A. I heard none, for I kept a reasonable distance.
Parker J. Did you observe the hat was broken from the first blow?
A. I cannot say that I did ; the whole was in a state of confusion.
John C. Warren-sworn. Gore. Did you see the blow on Selfridge's head on the evening of the fourth of August ?
A. I did. I was called on the evening of that day to visit him. I found a large contusion which he had received on his forehead, about the middle of it ; it was three inches in length, two in breadth, and one in depth. It was in my opinion so serious a wound, that I thought it necessary to let blood, which was done that evening.
Q. Was the skin broken through ? A. No, I think it was not,
Dexter. Was the blow in such a situation on the forehead, that a man with his hat on could possibly have received it, except through his hat ?
A. No, he could not; he must have received it through his hat. The skin was not broken, and it was impossible to say what would be the consequence if the hat had been off.
Dexter. If Mr. Selfridge had a hat on must the blow have been struck upon the hat ?
A. Yes. The centre of the blow was about the turn of the forehead, part in front and part under the hair. • Dexter. I ask whether if such a blow, given on a man's head without a hat, would probably have fractured his skull ?
Att. Gen. I object to this, and ask the Court whether it is proper to put a question for the opinion of a physician ?
Parker J. A physician may, I think, be questioned as to the probable effect of a wound. I understand this to be the practice.
Att. Gen. Is it not more proper for the Jury to draw from the facts what would be the consequence of the blow ?
Gore. Every man cannot judge equally for want of anatomical Knowledge.
Parker J. I think a physician may declare what in his judg: ment would be the probable effect of a wound, but not as to the force of a blow. Dexter. I will submit the fact to the Jury:
Lewis Glover--called again. Parker J. Was the Defendant's hat on when the deceased struck the first blow ? A. Yes. Dexter. Did he strike directly upon the hat? A. He did.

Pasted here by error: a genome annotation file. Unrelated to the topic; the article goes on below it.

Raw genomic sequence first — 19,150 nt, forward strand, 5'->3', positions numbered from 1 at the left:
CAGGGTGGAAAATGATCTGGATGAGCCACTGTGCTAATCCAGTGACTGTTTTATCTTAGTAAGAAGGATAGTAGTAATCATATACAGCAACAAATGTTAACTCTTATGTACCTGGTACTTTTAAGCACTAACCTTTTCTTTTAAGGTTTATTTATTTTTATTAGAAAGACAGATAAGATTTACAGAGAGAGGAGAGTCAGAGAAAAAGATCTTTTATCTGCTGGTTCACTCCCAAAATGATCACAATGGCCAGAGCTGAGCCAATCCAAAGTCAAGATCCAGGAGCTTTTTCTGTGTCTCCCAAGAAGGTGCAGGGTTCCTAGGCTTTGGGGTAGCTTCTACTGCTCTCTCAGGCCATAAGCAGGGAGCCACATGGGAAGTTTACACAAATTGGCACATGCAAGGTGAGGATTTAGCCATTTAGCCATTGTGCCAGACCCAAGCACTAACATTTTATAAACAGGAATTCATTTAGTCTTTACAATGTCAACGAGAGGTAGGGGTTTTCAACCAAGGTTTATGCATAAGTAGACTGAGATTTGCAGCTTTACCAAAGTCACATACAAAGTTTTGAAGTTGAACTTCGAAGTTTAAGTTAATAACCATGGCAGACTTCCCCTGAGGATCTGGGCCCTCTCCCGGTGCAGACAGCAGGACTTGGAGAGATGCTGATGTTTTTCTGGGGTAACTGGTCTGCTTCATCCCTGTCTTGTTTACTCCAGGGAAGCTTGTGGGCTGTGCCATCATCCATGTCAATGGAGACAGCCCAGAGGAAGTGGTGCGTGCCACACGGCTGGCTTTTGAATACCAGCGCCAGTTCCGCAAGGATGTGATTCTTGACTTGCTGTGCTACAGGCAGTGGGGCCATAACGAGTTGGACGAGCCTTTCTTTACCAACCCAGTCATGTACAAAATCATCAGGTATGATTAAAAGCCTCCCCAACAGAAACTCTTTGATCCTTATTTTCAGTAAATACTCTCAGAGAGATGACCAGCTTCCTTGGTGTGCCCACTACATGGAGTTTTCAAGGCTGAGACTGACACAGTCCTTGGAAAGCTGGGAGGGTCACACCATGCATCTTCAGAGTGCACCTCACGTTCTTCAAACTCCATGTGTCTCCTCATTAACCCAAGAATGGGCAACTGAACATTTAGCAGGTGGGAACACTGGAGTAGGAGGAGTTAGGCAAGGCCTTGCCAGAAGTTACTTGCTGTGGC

Dr. Warrencalled again. Gore. Do you think the blow would have fractured his skull if the hat had been off?
A. I cannot say whether the blow would have fractured the skull or not. It was on a part of the skull that is very liable to be fractured, as the bone is thinner there than in any other part of the skull, and was the hat off it is not unlikely that it would have caused a fracture ; but it is impossible to say what would have been the effect.
Parker J. Was the blow directly in the front of the forehead ? A. About the middle of it.
Parker J. You say that the length of the wound was three inches, the breadth two, and the depth one do you mean by the depth, that the depth of the bruize was an inch below the surface of the skin ?
.1. The surface of the skin on that part of the forehead where the blow was, is about a quarter of an inch from the bone, the swel: ling was perhaps more than half an inch ; the depth therefore was from the surface of the swelling to the bone near an inch.
Parker J. There was then no wound, but a contusion only ?
Dexter. Was you acquainted with the Defendant at college ? Was not you his class-mate ? A. Yes.
Dexter. What was his habit then as to muscular strength and activity of body ?
A. He was very feeble in muscular strength, more so than any young man of his size in the class, he must have been remarkably 50, otherwise I should not have recollected the difference. :
Dexter. Did he ever engage in any of the athletic exercises or amusements of the college.
A. Never as I recollect.